Rise in Troops Choosing to Keep Serving Countered Fall in Recruiting During the Pandemic, Study Finds

Oath of enlistment at Chicago Military Entrance Processing Command
Applicants take the oath of enlistment at Chicago Military Entrance Processing Command July 14, 2021. (U.S. Military Entrance Processing Command)

A new study by Rand Corp. released Tuesday shows that, while the pandemic made it harder for the military services to recruit new personnel, overall numbers actually increased.

According to the paper, the Army, Navy and Air Force all managed to increase the number of troops in their ranks in 2020 compared to the year before, despite a downturn in new enlistments.

After reviewing data provided to Rand by the Department of Defense, the researchers noted that the initial drop in the number of recruits moving through training and the number of enlistment contracts being written happened between March and April 2020, "a period when each of the services placed restrictions on in-person recruiting activities to curb the spread of COVID-19."

Read Next: Feared Increase in Suicides Among Troops After Afghanistan Exit Hasn't Materialized

However, each service maintained or improved the quality of its candidates, the article notes.

Earlier this month, the Army announced that it is offering a maximum enlistment bonus of $50,000, a record, to highly skilled recruits who join for six years..

The Rand paper draws few definitive conclusions about what caused the trends in recruiting and retention but does offer some theories.

"We believe that restrictions on in-person recruiting were more likely to be responsible for the decrease in contracts and accessions during [fiscal year] 2020 than a change in young people's willingness to serve in the military," the paper said.

Meanwhile, the authors also suggest that an increased unemployment rate, as well as a drop in the number of injury-causing exercises, could be responsible for some of the extra retention.

"If the services were concerned about failing to meet their accession mission during the pandemic, they may have allowed more members to stay, thereby increasing retention," the article added.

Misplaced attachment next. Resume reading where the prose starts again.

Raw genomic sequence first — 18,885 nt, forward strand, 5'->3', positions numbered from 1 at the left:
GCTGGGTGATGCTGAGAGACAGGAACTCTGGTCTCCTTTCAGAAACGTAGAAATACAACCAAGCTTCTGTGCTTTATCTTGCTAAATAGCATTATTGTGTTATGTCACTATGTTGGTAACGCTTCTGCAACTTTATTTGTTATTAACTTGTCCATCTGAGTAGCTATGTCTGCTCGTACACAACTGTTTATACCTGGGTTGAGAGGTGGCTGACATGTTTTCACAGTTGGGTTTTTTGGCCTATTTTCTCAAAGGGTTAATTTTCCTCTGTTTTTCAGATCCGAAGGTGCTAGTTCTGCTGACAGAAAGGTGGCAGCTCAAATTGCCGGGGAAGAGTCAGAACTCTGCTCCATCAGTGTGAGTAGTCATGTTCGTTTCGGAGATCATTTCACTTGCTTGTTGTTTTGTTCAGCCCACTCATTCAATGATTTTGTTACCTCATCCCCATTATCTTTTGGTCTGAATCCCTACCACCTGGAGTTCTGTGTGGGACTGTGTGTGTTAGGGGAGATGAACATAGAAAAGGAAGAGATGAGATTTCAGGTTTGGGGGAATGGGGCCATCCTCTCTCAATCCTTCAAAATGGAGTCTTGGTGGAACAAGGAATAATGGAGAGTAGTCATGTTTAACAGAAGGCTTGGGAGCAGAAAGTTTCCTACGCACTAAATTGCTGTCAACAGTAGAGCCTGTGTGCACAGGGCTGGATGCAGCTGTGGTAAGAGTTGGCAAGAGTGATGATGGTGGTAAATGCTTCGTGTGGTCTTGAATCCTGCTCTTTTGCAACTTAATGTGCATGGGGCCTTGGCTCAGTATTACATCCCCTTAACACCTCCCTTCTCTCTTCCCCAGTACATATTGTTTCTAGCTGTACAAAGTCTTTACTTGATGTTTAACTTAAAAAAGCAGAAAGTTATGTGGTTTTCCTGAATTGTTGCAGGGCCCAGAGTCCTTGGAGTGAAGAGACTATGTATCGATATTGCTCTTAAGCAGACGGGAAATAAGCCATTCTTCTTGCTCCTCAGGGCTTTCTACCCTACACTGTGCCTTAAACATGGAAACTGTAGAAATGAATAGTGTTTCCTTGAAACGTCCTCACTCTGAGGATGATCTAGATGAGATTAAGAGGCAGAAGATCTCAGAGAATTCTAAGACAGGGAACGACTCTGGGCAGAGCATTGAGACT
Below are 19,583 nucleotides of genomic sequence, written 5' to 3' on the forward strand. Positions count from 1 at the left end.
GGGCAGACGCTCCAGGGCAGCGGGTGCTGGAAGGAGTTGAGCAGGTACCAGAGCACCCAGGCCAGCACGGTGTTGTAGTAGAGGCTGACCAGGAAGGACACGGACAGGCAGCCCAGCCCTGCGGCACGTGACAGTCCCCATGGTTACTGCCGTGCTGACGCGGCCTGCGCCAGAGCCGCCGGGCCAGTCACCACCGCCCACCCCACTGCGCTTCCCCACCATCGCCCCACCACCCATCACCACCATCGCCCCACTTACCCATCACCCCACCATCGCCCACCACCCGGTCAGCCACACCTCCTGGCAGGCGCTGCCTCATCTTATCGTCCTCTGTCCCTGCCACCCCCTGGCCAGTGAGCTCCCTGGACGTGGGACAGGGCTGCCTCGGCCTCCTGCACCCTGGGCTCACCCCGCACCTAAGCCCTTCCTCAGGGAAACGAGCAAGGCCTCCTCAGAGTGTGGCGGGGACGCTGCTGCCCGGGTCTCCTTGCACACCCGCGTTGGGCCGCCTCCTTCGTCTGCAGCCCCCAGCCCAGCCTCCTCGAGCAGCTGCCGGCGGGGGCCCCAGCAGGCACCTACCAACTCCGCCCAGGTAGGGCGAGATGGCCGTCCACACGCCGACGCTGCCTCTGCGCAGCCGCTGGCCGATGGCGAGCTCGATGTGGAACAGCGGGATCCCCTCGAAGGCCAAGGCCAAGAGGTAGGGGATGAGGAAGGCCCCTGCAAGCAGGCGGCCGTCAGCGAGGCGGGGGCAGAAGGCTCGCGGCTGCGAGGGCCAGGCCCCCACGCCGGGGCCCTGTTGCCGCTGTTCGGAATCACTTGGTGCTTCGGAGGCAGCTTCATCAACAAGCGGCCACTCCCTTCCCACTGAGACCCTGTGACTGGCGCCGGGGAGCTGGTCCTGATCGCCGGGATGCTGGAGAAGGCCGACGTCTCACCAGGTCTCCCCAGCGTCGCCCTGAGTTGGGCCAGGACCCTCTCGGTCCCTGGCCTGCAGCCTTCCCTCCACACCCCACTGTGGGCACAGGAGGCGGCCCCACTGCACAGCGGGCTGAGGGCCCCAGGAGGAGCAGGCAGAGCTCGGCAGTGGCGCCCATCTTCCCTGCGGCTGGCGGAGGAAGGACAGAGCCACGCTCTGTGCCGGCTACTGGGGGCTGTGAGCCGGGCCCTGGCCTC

The authors also noted that their analysis didn't take into account changes in how many resources the branches devoted to recruiting, the state of the economy, or "other factors that past research shows affect individuals' decisions to join or remain in the military."

For example, in discussing the Army's efforts, the paper explained that the addition of COVID restrictions to recruiting should have caused the number and quality of recruits and contracts to fall. "However, the dramatic rise in youth unemployment likely increased the incentive to enlist, which means that the expected direction of changes in contracts and accessions is ambiguous."

The outlier in the trends in the data was the Marine Corps, which not only saw a drop in its end strength figures but also its enlistment rate and retention rate. The authors suggest that this is "more likely linked to a new force restructuring plan that began at the same time as the COVID-19 pandemic."

Part of that plan -- Force Structure 2030 -- is to make the Corps an older, more agile and talent-driven force with a greater emphasis on retaining people instead of recruiting replacements.

Given the data, the authors concluded that "the services primarily focused on retention in order to meet their end strength goals during the COVID-19 pandemic."

-- Konstantin Toropin can be reached at konstantin.toropin@military.com. Follow him on Twitter @ktoropin.

Related: How the Pandemic Changed Military Recruiting Forever

Story Continues